How to sign up and more
Image courtesy of NYC Train Sign via Instagram
New York City life got easier when we could see live data on when the next subway train would arrive via signs on platforms, in stations and on our mobile phones. Now a Brooklyn-based startup called NYC Train Sign has created a way to display that data in our homes and businesses (h/t Curbed). In an interesting evolution of the wall clock, the company’s flagship product is an artfully-designed countdown clock that displays real-time MTA data for trains in both directions for any train stop you choose. You can add a customized text slide, logo and real-time weather updates, too.
Cool. Where can I get one?
Graphic via Citymapper
With subway disruptions and delays becoming a part of daily life in New York City, even lifelong New Yorkers sometimes have trouble finding alternative routes when their F train switches to a different line. Thankfully, there’s now an app that aims to make commuting in NYC a little less confusing. Citymapper, a transportation software start-up based in the UK, uses artificial intelligence to recommend new routes in response to MTA alert statuses. As CityLab reported, the app’s “bot” reads the complicated message from the authority and uses the relevant information to offer a clearer route change to avoid the problem.
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6sqft’s series Apartment Living 101 is aimed at helping New Yorkers navigate the challenges of creating a happy home in the big city. With temperatures climbing, we put together the best products and tips for keeping your apartment cool this summer.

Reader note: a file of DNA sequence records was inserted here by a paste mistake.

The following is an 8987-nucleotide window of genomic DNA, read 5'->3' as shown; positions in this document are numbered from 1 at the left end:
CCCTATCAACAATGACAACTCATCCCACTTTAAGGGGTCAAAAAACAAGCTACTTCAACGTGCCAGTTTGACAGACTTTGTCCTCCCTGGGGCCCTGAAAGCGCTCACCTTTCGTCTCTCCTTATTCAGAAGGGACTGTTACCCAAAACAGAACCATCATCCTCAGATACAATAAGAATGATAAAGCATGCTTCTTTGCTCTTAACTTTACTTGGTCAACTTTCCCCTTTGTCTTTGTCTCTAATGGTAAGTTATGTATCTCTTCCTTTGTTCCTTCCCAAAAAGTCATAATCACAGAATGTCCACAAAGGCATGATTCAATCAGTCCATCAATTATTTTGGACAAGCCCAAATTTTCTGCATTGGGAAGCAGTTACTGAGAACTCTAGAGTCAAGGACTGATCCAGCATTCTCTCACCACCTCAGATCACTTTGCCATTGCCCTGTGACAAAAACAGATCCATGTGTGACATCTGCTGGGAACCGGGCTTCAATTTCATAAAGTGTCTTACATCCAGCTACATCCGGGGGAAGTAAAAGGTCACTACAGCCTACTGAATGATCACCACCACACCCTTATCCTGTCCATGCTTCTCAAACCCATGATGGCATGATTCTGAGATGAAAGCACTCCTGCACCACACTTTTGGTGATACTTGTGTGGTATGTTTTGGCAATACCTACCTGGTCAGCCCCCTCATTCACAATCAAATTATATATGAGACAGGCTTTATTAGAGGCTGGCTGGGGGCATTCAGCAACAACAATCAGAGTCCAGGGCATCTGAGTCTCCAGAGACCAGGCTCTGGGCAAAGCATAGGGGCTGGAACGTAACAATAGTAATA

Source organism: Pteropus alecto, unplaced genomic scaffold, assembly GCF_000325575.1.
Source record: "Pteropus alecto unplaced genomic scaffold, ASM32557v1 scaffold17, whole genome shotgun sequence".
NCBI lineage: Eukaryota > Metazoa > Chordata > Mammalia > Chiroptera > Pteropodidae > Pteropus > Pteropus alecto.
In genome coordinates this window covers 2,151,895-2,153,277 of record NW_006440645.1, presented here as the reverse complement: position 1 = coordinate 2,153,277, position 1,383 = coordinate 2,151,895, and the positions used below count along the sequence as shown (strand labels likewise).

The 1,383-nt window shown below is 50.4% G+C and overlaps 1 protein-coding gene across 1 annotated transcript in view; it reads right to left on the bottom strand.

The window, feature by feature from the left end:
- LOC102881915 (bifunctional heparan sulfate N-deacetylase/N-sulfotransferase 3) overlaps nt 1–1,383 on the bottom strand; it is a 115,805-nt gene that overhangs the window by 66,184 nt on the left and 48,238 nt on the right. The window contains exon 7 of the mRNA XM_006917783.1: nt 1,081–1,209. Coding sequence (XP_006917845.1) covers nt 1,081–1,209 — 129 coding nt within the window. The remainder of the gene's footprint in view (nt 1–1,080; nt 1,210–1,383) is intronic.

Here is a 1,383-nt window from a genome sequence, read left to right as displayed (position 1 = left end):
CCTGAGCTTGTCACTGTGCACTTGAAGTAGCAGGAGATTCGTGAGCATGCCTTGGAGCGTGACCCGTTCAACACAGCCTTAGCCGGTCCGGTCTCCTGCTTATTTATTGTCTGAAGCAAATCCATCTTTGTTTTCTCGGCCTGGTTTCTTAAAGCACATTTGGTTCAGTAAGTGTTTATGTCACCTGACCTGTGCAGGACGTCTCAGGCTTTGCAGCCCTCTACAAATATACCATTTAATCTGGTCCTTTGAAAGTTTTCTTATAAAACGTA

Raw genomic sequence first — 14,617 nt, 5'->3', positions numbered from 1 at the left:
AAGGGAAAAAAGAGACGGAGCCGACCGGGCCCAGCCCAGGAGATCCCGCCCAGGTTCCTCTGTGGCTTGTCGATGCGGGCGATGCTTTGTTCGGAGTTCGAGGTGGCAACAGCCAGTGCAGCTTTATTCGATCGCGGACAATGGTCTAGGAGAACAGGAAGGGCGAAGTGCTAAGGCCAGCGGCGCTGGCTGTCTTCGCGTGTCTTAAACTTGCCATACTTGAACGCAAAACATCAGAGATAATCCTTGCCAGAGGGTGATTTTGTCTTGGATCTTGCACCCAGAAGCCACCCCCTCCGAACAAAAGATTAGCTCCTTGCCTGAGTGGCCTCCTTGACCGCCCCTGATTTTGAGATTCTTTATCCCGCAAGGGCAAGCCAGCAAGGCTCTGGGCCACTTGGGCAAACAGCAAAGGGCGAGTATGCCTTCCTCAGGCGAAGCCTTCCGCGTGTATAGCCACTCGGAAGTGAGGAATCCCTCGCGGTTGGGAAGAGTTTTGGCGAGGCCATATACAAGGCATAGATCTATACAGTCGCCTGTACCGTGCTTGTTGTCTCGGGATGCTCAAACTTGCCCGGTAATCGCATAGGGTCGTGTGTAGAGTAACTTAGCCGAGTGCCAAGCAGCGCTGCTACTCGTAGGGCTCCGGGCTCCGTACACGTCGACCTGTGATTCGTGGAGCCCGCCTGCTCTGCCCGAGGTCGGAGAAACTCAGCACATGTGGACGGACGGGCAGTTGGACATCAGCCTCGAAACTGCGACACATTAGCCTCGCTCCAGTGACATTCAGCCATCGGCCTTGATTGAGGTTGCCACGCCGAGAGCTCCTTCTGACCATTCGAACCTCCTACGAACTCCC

If you’re not one of the lucky ones who has central cooling in their apartment, the summer months can be a challenge. A regular old fan won’t always do the trick, and traditional wall-unit air conditioners are bulky, hard to install, loud, expensive to run, and often associated with health risks such as respiratory issues, headaches, and skin irritation. If you’re looking to try something new this season, 6sqft has rounded up several products and innovations perfect for keeping apartment dwellers from sticking to the sheets when the mercury rises. We’ve also put together a list of tips for those who want to go completely off-the-grid and for those who simply can’t give up the wall unit, but want to be less wasteful.
Get it all this way
Photo courtesy of Green City Solution’s Instagram
Nearly 90 percent of residents in cities around the world breathe polluted air, which is the single largest environmental health risk, according to the World Health Organization. To address this global problem, Green City Solutions created a mobile installation of specific moss culture that has large surface leaf areas and that can remove pollutants from the air. As Curbed NY reported, this new mossy air filter has been installed in Oslo, Paris, Brussels and Hong Kong. According to the team, CityTree has the same effect as up to 275 trees but requires 99 percent less space and just five percent of the cost.